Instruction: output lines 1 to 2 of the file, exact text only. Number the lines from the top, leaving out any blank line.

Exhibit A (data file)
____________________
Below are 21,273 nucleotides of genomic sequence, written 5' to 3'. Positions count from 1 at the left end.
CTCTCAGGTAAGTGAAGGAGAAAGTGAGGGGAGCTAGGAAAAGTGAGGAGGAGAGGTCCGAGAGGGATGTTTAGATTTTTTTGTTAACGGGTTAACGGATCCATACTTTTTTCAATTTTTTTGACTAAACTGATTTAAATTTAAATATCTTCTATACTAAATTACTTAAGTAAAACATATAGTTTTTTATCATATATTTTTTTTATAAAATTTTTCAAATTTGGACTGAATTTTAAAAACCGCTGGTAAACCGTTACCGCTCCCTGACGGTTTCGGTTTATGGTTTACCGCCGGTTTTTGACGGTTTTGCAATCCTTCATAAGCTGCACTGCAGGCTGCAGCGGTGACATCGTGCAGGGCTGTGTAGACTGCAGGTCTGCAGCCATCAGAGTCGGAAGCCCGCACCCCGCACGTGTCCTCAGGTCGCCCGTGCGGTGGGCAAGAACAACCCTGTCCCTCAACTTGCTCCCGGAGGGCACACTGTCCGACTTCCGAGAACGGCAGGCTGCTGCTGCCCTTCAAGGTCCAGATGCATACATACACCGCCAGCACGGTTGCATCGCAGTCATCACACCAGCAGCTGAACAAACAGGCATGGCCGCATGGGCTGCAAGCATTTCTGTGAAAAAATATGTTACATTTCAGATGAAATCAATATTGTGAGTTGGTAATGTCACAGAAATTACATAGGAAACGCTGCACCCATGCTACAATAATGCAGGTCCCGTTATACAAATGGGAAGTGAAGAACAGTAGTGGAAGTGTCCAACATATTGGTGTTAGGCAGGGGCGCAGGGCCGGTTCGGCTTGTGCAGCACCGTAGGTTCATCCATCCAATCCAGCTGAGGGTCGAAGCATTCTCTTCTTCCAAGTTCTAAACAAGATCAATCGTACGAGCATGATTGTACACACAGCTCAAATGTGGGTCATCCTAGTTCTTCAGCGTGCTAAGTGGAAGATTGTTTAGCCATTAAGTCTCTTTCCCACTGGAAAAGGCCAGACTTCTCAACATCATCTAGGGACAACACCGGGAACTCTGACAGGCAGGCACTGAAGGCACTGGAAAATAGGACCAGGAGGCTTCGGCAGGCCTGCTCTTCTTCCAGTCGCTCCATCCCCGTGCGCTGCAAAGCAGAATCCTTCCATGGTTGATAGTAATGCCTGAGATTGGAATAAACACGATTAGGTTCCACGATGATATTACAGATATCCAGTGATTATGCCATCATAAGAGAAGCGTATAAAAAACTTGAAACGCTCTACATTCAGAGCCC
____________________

Below are 21,273 nucleotides of genomic sequence, written 5' to 3'. Positions count from 1 at the left end.
CTCTCAGGTAAGTGAAGGAGAAAGTGAGGGGAGCTAGGAAAAGTGAGGAGGAGAGGTCCGAGAGGGATGTTTAGATTTTTTTGTTAACGGGTTAACGGATCCATACTTTTTTCAATTTTTTTGACTAAACTGATTTAAATTTAAATATCTTCTATACTAAATTACTTAAGTAAAACATATAGTTTTTTATCATATATTTTTTTTATAAAATTTTTCAAATTTGGACTGAATTTTAAAAACCGCTGGTAAACCGTTACCGCTCCCTGACGGTTTCGGTTTATGGTTTACCGCCGGTTTTTGACGGTTTTGCAATCCTTCATAAGCTGCACTGCAGGCTGCAGCGGTGACATCGTGCAGGGCTGTGTAGACTGCAGGTCTGCAGCCATCAGAGTCGGAAGCCCGCACCCCGCACGTGTCCTCAGGTCGCCCGTGCGGTGGGCAAGAACAACCCTGTCCCTCAACTTGCTCCCGGAGGGCACACTGTCCGACTTCCGAGAACGGCAGGCTGCTGCTGCCCTTCAAGGTCCAGATGCATACATACACCGCCAGCACGGTTGCATCGCAGTCATCACACCAGCAGCTGAACAAACAGGCATGGCCGCATGGGCTGCAAGCATTTCTGTGAAAAAATATGTTACATTTCAGATGAAATCAATATTGTGAGTTGGTAATGTCACAGAAATTACATAGGAAACGCTGCACCCATGCTACAATAATGCAGGTCCCGTTATACAAATGGGAAGTGAAGAACAGTAGTGGAAGTGTCCAACATATTGGTGTTAGGCAGGGGCGCAGGGCCGGTTCGGCTTGTGCAGCACCGTAGGTTCATCCATCCAATCCAGCTGAGGGTCGAAGCATTCTCTTCTTCCAAGTTCTAAACAAGATCAATCGTACGAGCATGATTGTACACACAGCTCAAATGTGGGTCATCCTAGTTCTTCAGCGTGCTAAGTGGAAGATTGTTTAGCCATTAAGTCTCTTTCCCACTGGAAAAGGCCAGACTTCTCAACATCATCTAGGGACAACACCGGGAACTCTGACAGGCAGGCACTGAAGGCACTGGAAAATAGGACCAGGAGGCTTCGGCAGGCCTGCTCTTCTTCCAGTCGCTCCATCCCCGTGCGCTGCAAAGCAGAATCCTTCCATGGTTGATAGTAATGCCTGAGATTGGAATAAACACGATTAGGTTCCACGATGATATTACAGATATCCAGTGATTATGCCATCATAAGAGAAGCGTATAAAAAACTTGAAACGCTCTACATTCAGAGCCC